Speaking following the call out, Clifden RNLI helm Alan Pryce said: ‘Luckily the weather conditions were calm at the time and due to our launch site we were able to locate the boat quickly. The area is known for its rip currents in the area and can be dangerous so we were glad to have been able to attend and assist as quickly as possible once the alarm was raised’. We remind anyone planning a trip to sea to always go prepared and respect the water.’
|Posted on October 3, 2017 at 10:50 AM|
The lifeboat crew was requested by Belfast Coastguard to launch their all-weather lifeboat at 10.37pm on Sunday night 1 October and go to the assistance of a 15m fishing vessel which had suffered engine failure approximately 10 miles north of Malin Head.
The all-weather lifeboat under Coxswain Mark Mitchell and with six crew members onboard, launched and made its way to the scene in stormy conditions. The weather was overcast with showers and moderate seas as the boat launched but conditions progressed to a force 8 south westerly gale as the lifeboat approached Malin Head.
The lifeboat arrived on scene at 0.45am and the crew assessed that the six fishermen were safe and well before working with them to establish a towline.
With a tow set up, the lifeboat proceeded to take the fishing vessel into Lough Swilly. However, with deteriorating weather conditions and with both the tide and wind against them, a decision was made to tow the boat into Greencastle.
During what was a slow tow, the lifeboat was assisted by Lough Swilly RNLI’s all-weather lifeboat which launched at 8am and assisted in bringing the fishing boat into Greencastle and putting the boat on its moorings.
The Portrush crew arrived back at their station at approximately 1.15pm today.
Speaking following the call out, Keith Gilmore, Portrush RNLI Lifeboat Operations Manager said: ‘This has been a long and challenging call out for our volunteers in what were rough weather conditions but they were delighted to have been of assistance to the six fishermen who we would like to commend for doing the right thing and raising the alarm when their boat sustained engine failure. This call out is a fine example of volunteers showing their willingness to forgo a night’s sleep and the comfort of a warm bed and some food and using their skill and experience to face challenging weather conditions to help bring others to safety.’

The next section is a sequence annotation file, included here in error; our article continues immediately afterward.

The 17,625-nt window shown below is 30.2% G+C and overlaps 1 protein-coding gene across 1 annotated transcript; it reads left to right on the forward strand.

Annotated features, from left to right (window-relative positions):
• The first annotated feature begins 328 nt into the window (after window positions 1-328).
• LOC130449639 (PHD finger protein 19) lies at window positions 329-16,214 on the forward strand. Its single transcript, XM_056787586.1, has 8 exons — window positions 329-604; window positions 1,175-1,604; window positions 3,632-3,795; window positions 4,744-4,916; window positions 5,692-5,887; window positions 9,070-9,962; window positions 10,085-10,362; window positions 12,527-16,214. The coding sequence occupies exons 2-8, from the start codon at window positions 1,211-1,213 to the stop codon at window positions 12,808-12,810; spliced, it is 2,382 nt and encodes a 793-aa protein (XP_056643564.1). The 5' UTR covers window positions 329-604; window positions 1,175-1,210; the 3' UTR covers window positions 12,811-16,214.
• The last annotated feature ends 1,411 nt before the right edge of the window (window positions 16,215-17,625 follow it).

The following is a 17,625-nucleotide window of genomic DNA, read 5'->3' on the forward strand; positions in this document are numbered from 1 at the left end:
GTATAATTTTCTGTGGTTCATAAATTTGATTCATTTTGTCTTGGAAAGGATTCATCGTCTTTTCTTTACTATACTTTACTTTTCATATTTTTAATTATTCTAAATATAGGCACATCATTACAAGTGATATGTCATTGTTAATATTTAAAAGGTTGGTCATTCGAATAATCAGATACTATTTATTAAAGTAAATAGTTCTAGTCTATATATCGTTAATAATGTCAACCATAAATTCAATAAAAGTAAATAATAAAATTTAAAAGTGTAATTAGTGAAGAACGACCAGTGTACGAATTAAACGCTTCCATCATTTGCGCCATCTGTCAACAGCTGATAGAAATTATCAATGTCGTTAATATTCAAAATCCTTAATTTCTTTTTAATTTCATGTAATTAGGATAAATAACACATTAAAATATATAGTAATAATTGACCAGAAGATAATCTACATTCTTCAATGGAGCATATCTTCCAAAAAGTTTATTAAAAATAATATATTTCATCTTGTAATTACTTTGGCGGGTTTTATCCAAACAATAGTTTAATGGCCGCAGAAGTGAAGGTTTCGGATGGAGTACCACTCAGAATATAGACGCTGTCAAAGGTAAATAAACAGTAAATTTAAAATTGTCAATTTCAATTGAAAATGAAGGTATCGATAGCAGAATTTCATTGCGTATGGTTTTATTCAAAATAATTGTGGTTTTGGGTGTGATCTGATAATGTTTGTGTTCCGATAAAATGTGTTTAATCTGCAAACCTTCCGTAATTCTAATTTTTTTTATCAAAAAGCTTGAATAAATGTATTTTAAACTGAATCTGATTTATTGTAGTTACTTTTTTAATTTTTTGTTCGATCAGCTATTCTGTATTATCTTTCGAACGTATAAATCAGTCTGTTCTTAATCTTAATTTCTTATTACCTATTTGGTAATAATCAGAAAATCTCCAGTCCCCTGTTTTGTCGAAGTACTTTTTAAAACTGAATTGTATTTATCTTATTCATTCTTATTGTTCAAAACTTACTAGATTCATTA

|Posted on October 2, 2017 at 5:05 AM|
Wicklow RNLI all-weather and Inshore lifeboats were requested to launch by the Coast Guard on Sunday afternoon at 3.30pm (1st October) after a nine metre yacht with three people on board was reported to have lost its mast and rigging while racing in Wicklow bay.
Wicklow RNLI all-weather lifeboat with the dismasted yacht at Wicklow harbour. Photo: RNLI/Wicklow
The all-weather lifeboat was alongside the dismasted yacht four minutes after launching. Three lifeboat crew were transferred onto the yacht and as precaution, two children were also transferred from the stricken vessel onto the lifeboat.
Conditions at the scene were wind westerly force three with good visibility, sea state was slight.
The inshore lifeboat crew were tasked with recovering the mast and sail from the sea, which was still connected by rigging to the yacht. Once the mast and sail was recovered and secured, a tow line was established. The yacht was taken in tow back to Wicklow harbour, where it was safely secured alongside the South Quay. Thankfully no one was injured during the incident.
Speaking after the callout Second Coxswain Ciaran Doyle said ‘We located the dismasted yacht about half a mile off Wicklow harbour. As the mast and rigging were lying over the side of the yacht in the water, we got the inshore crew to recover them and once they were secure, we were able to tow the vessel to safety.’
The crew on the callout were
Coxswain Ciaran Doyle, Mechanic Connie O Gara, David O Leary, Graham Fitzgerald, Vinny Mulvihill, Peter McCann, Joe Hanlon and John Stapleton
Helm Alan Goucher, Lisa O Leary and Dean Mulvihill
|Posted on September 25, 2017 at 2:55 AM|
The Dublin based Coast Guard rescue helicopter, Coast Guard shore unit and an Ambulance crew were also tasked to the incident at the popular tourist beach.
The first report stated the man was swimming a short distance off the beach, but further reports stated he managed to get ashore.The inshore lifeboat crew located the man at the South end of Brittas beach, they administered initial casualty care and first aid until he was handed over to paramedics.
Speaking after the callout Lifeboat Press Officer Tommy Dover: ‘Thankfully the swimmer was ok after his ordeal and required no further medical attention after being assessed by the Paramedics.’
The crew on the callout were
Second Coxswain Ciaran Doyle, Mechanic Tommy Murphy, Tommy McAulay, David O’ Leary, Lisa O’ Leary, Kevin Rahill and Terry Sillery.
Helm Dean Mulvihill, Ian Thompson and John Stapleton.